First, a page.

Friday, October 23, 2020

Case Study #89 - Patricia Relaying for Life

"Patricia Relaying for Life"
Oil on Canvas. 30" x 24". 2020.

While growing up in Jackson, TN, Patricia and her family had never heard of NF. Their doctor told the family it was just fatty tumors. When Patricia's brother was a teen, she was in her early 20s. He started having some serious issues and was sent to a neurologist and that was when the family learned exactly what they had. Patricia had a fairly normal childhood. Looking back now she can see some issues that were probably because of the NF. She and her siblings inherited NF from her mother. Patricia's sister and two brothers also had NF. Her mother as well as her sister and one of her brothers died from NF related cancer. 

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Patricia had breast cancer and had a mastectomy 6 weeks before her daughter, Amber died from her NF related brain cancer. Amber was only 24 when she passed away. Her son Justin has NF too. Her son's case is relatively mild. When Amber was little, Patricia and her husband were not planning on having anymore children because Amber's NF was severe. Amber was born with a brain tumor, optic glioma, and a mass in her neck. Amber had the brain tumor removed at 1 year. The Lord surprised and blessed them with Justin. Patricia is so thankful for both of her children.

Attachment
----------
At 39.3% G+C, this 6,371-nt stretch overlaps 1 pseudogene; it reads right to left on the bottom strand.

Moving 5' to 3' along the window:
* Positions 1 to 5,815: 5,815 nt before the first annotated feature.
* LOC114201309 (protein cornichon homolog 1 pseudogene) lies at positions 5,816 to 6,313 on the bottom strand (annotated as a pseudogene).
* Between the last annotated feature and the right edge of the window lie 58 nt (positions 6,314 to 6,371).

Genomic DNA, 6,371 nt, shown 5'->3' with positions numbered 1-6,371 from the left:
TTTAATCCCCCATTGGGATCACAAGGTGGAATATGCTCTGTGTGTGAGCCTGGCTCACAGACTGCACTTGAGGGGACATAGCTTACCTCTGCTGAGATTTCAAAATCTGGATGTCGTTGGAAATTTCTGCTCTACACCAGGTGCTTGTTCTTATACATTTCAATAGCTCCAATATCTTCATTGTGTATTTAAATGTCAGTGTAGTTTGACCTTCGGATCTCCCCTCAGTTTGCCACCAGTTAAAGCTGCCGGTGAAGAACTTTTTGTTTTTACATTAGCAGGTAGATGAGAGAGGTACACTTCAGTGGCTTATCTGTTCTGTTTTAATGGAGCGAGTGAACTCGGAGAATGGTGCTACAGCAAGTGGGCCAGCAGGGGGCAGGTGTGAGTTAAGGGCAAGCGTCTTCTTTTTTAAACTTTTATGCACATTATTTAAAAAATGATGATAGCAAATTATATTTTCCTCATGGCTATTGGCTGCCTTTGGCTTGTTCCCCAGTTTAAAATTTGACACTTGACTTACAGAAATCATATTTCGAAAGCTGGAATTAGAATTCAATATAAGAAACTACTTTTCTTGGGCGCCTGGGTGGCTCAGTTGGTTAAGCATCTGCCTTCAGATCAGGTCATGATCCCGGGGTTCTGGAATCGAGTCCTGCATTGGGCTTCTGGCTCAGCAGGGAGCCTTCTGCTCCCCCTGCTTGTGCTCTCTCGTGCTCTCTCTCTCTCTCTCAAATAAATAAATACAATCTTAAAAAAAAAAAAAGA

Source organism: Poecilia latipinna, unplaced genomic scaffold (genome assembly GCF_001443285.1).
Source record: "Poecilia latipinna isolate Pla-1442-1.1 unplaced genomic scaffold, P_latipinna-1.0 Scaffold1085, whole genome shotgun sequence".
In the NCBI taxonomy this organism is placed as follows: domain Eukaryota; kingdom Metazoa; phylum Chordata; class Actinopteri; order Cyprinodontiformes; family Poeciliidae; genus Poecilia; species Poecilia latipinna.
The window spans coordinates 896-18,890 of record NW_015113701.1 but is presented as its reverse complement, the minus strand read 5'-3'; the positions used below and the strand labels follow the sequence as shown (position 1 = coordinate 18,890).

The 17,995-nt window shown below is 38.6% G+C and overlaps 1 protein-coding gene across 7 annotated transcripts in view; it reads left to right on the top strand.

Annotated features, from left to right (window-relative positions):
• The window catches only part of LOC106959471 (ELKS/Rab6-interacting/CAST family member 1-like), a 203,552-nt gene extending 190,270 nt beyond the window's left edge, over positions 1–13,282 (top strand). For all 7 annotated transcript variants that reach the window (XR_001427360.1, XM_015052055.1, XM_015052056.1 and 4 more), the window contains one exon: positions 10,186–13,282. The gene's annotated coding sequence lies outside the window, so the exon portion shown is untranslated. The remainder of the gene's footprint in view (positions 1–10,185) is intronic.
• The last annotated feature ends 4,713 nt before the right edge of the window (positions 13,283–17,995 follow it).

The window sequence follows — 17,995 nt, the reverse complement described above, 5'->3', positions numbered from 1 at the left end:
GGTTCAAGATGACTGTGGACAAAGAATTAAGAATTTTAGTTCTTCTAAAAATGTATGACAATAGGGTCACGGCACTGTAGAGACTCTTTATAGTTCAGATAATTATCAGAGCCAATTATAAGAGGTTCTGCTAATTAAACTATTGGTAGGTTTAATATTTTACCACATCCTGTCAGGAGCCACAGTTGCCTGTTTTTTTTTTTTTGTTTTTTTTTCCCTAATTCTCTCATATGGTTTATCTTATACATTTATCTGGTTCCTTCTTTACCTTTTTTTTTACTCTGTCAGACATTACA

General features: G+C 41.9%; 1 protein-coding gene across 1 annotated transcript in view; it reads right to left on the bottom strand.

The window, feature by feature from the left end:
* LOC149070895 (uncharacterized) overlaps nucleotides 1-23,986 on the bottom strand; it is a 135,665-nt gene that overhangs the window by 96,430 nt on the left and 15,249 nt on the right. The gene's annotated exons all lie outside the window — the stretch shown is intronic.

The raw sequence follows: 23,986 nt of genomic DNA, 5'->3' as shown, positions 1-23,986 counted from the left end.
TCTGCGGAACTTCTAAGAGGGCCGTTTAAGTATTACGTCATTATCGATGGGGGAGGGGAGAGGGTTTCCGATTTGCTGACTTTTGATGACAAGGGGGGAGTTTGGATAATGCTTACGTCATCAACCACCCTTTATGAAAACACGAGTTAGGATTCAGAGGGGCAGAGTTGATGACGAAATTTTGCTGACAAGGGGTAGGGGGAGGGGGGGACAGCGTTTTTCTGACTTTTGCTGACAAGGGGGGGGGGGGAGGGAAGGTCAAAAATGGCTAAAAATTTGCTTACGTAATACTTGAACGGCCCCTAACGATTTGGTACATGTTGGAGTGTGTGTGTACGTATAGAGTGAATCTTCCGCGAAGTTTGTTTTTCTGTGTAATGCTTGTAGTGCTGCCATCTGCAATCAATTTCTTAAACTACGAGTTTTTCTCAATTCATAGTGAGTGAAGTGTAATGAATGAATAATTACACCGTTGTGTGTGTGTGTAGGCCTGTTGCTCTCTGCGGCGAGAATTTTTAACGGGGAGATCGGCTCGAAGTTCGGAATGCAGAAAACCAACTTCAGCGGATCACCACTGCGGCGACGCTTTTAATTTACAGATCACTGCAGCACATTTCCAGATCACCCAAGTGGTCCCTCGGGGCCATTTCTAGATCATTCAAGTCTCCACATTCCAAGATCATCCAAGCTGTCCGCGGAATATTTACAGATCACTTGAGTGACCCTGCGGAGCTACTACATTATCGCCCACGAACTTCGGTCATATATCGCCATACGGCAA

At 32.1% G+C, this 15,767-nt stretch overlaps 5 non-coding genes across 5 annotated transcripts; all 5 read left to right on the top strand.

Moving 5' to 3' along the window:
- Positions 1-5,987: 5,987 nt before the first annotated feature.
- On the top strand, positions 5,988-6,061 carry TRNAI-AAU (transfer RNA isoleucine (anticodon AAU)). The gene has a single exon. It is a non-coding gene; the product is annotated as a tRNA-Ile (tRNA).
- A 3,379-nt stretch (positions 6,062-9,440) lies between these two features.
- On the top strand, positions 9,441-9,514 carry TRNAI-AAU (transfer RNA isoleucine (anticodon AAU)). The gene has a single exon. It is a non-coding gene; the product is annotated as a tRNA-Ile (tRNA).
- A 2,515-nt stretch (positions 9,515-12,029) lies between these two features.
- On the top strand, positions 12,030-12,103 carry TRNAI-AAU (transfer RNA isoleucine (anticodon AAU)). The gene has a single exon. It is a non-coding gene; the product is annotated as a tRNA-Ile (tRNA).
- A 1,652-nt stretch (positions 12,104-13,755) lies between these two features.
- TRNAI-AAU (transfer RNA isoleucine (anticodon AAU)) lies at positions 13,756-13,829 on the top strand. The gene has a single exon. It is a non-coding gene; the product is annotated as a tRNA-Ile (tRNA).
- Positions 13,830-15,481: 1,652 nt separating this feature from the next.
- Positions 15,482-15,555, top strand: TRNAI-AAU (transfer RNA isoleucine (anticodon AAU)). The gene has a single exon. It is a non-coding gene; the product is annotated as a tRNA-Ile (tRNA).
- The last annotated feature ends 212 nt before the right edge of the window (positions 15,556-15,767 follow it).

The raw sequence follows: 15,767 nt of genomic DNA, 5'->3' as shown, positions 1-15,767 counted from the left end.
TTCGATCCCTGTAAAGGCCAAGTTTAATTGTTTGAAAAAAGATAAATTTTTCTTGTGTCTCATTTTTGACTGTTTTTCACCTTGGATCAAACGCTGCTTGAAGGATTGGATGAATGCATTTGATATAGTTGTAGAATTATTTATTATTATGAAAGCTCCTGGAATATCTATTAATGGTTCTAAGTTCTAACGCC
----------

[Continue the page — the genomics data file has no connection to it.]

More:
Patricia attended Tennessee Vocational Technical earning her LPN in 1974. She retired from nursing in 2015 the same year she celebrated 10 years as a cancer survivor by participating in the Relay for Life walk.

Wednesday, September 30, 2020

Case Study #88 - Kathy Climbing to the Base Camp of Mt. Everest

"Kathy Climbing to Mt. Everest's Base Camp" Oil on Canvas. 30" x 24" 2020.

Kathy Diane Wennihan was was born in 1960 in Fairfax, MO. After receiving her high school diploma from Oak Park Academy in Nevada, IA in 1978, Kathy attended Union College in Lincoln, NE. Kathy resided in Des Moines with her two most recent rescue cats, Eli and Delilah. Kathy enjoyed a long career as a Patient Care Technician with Mercy Hospitals in Des Moines where she was fortunate to have met and bonded with many kind and supportive friends.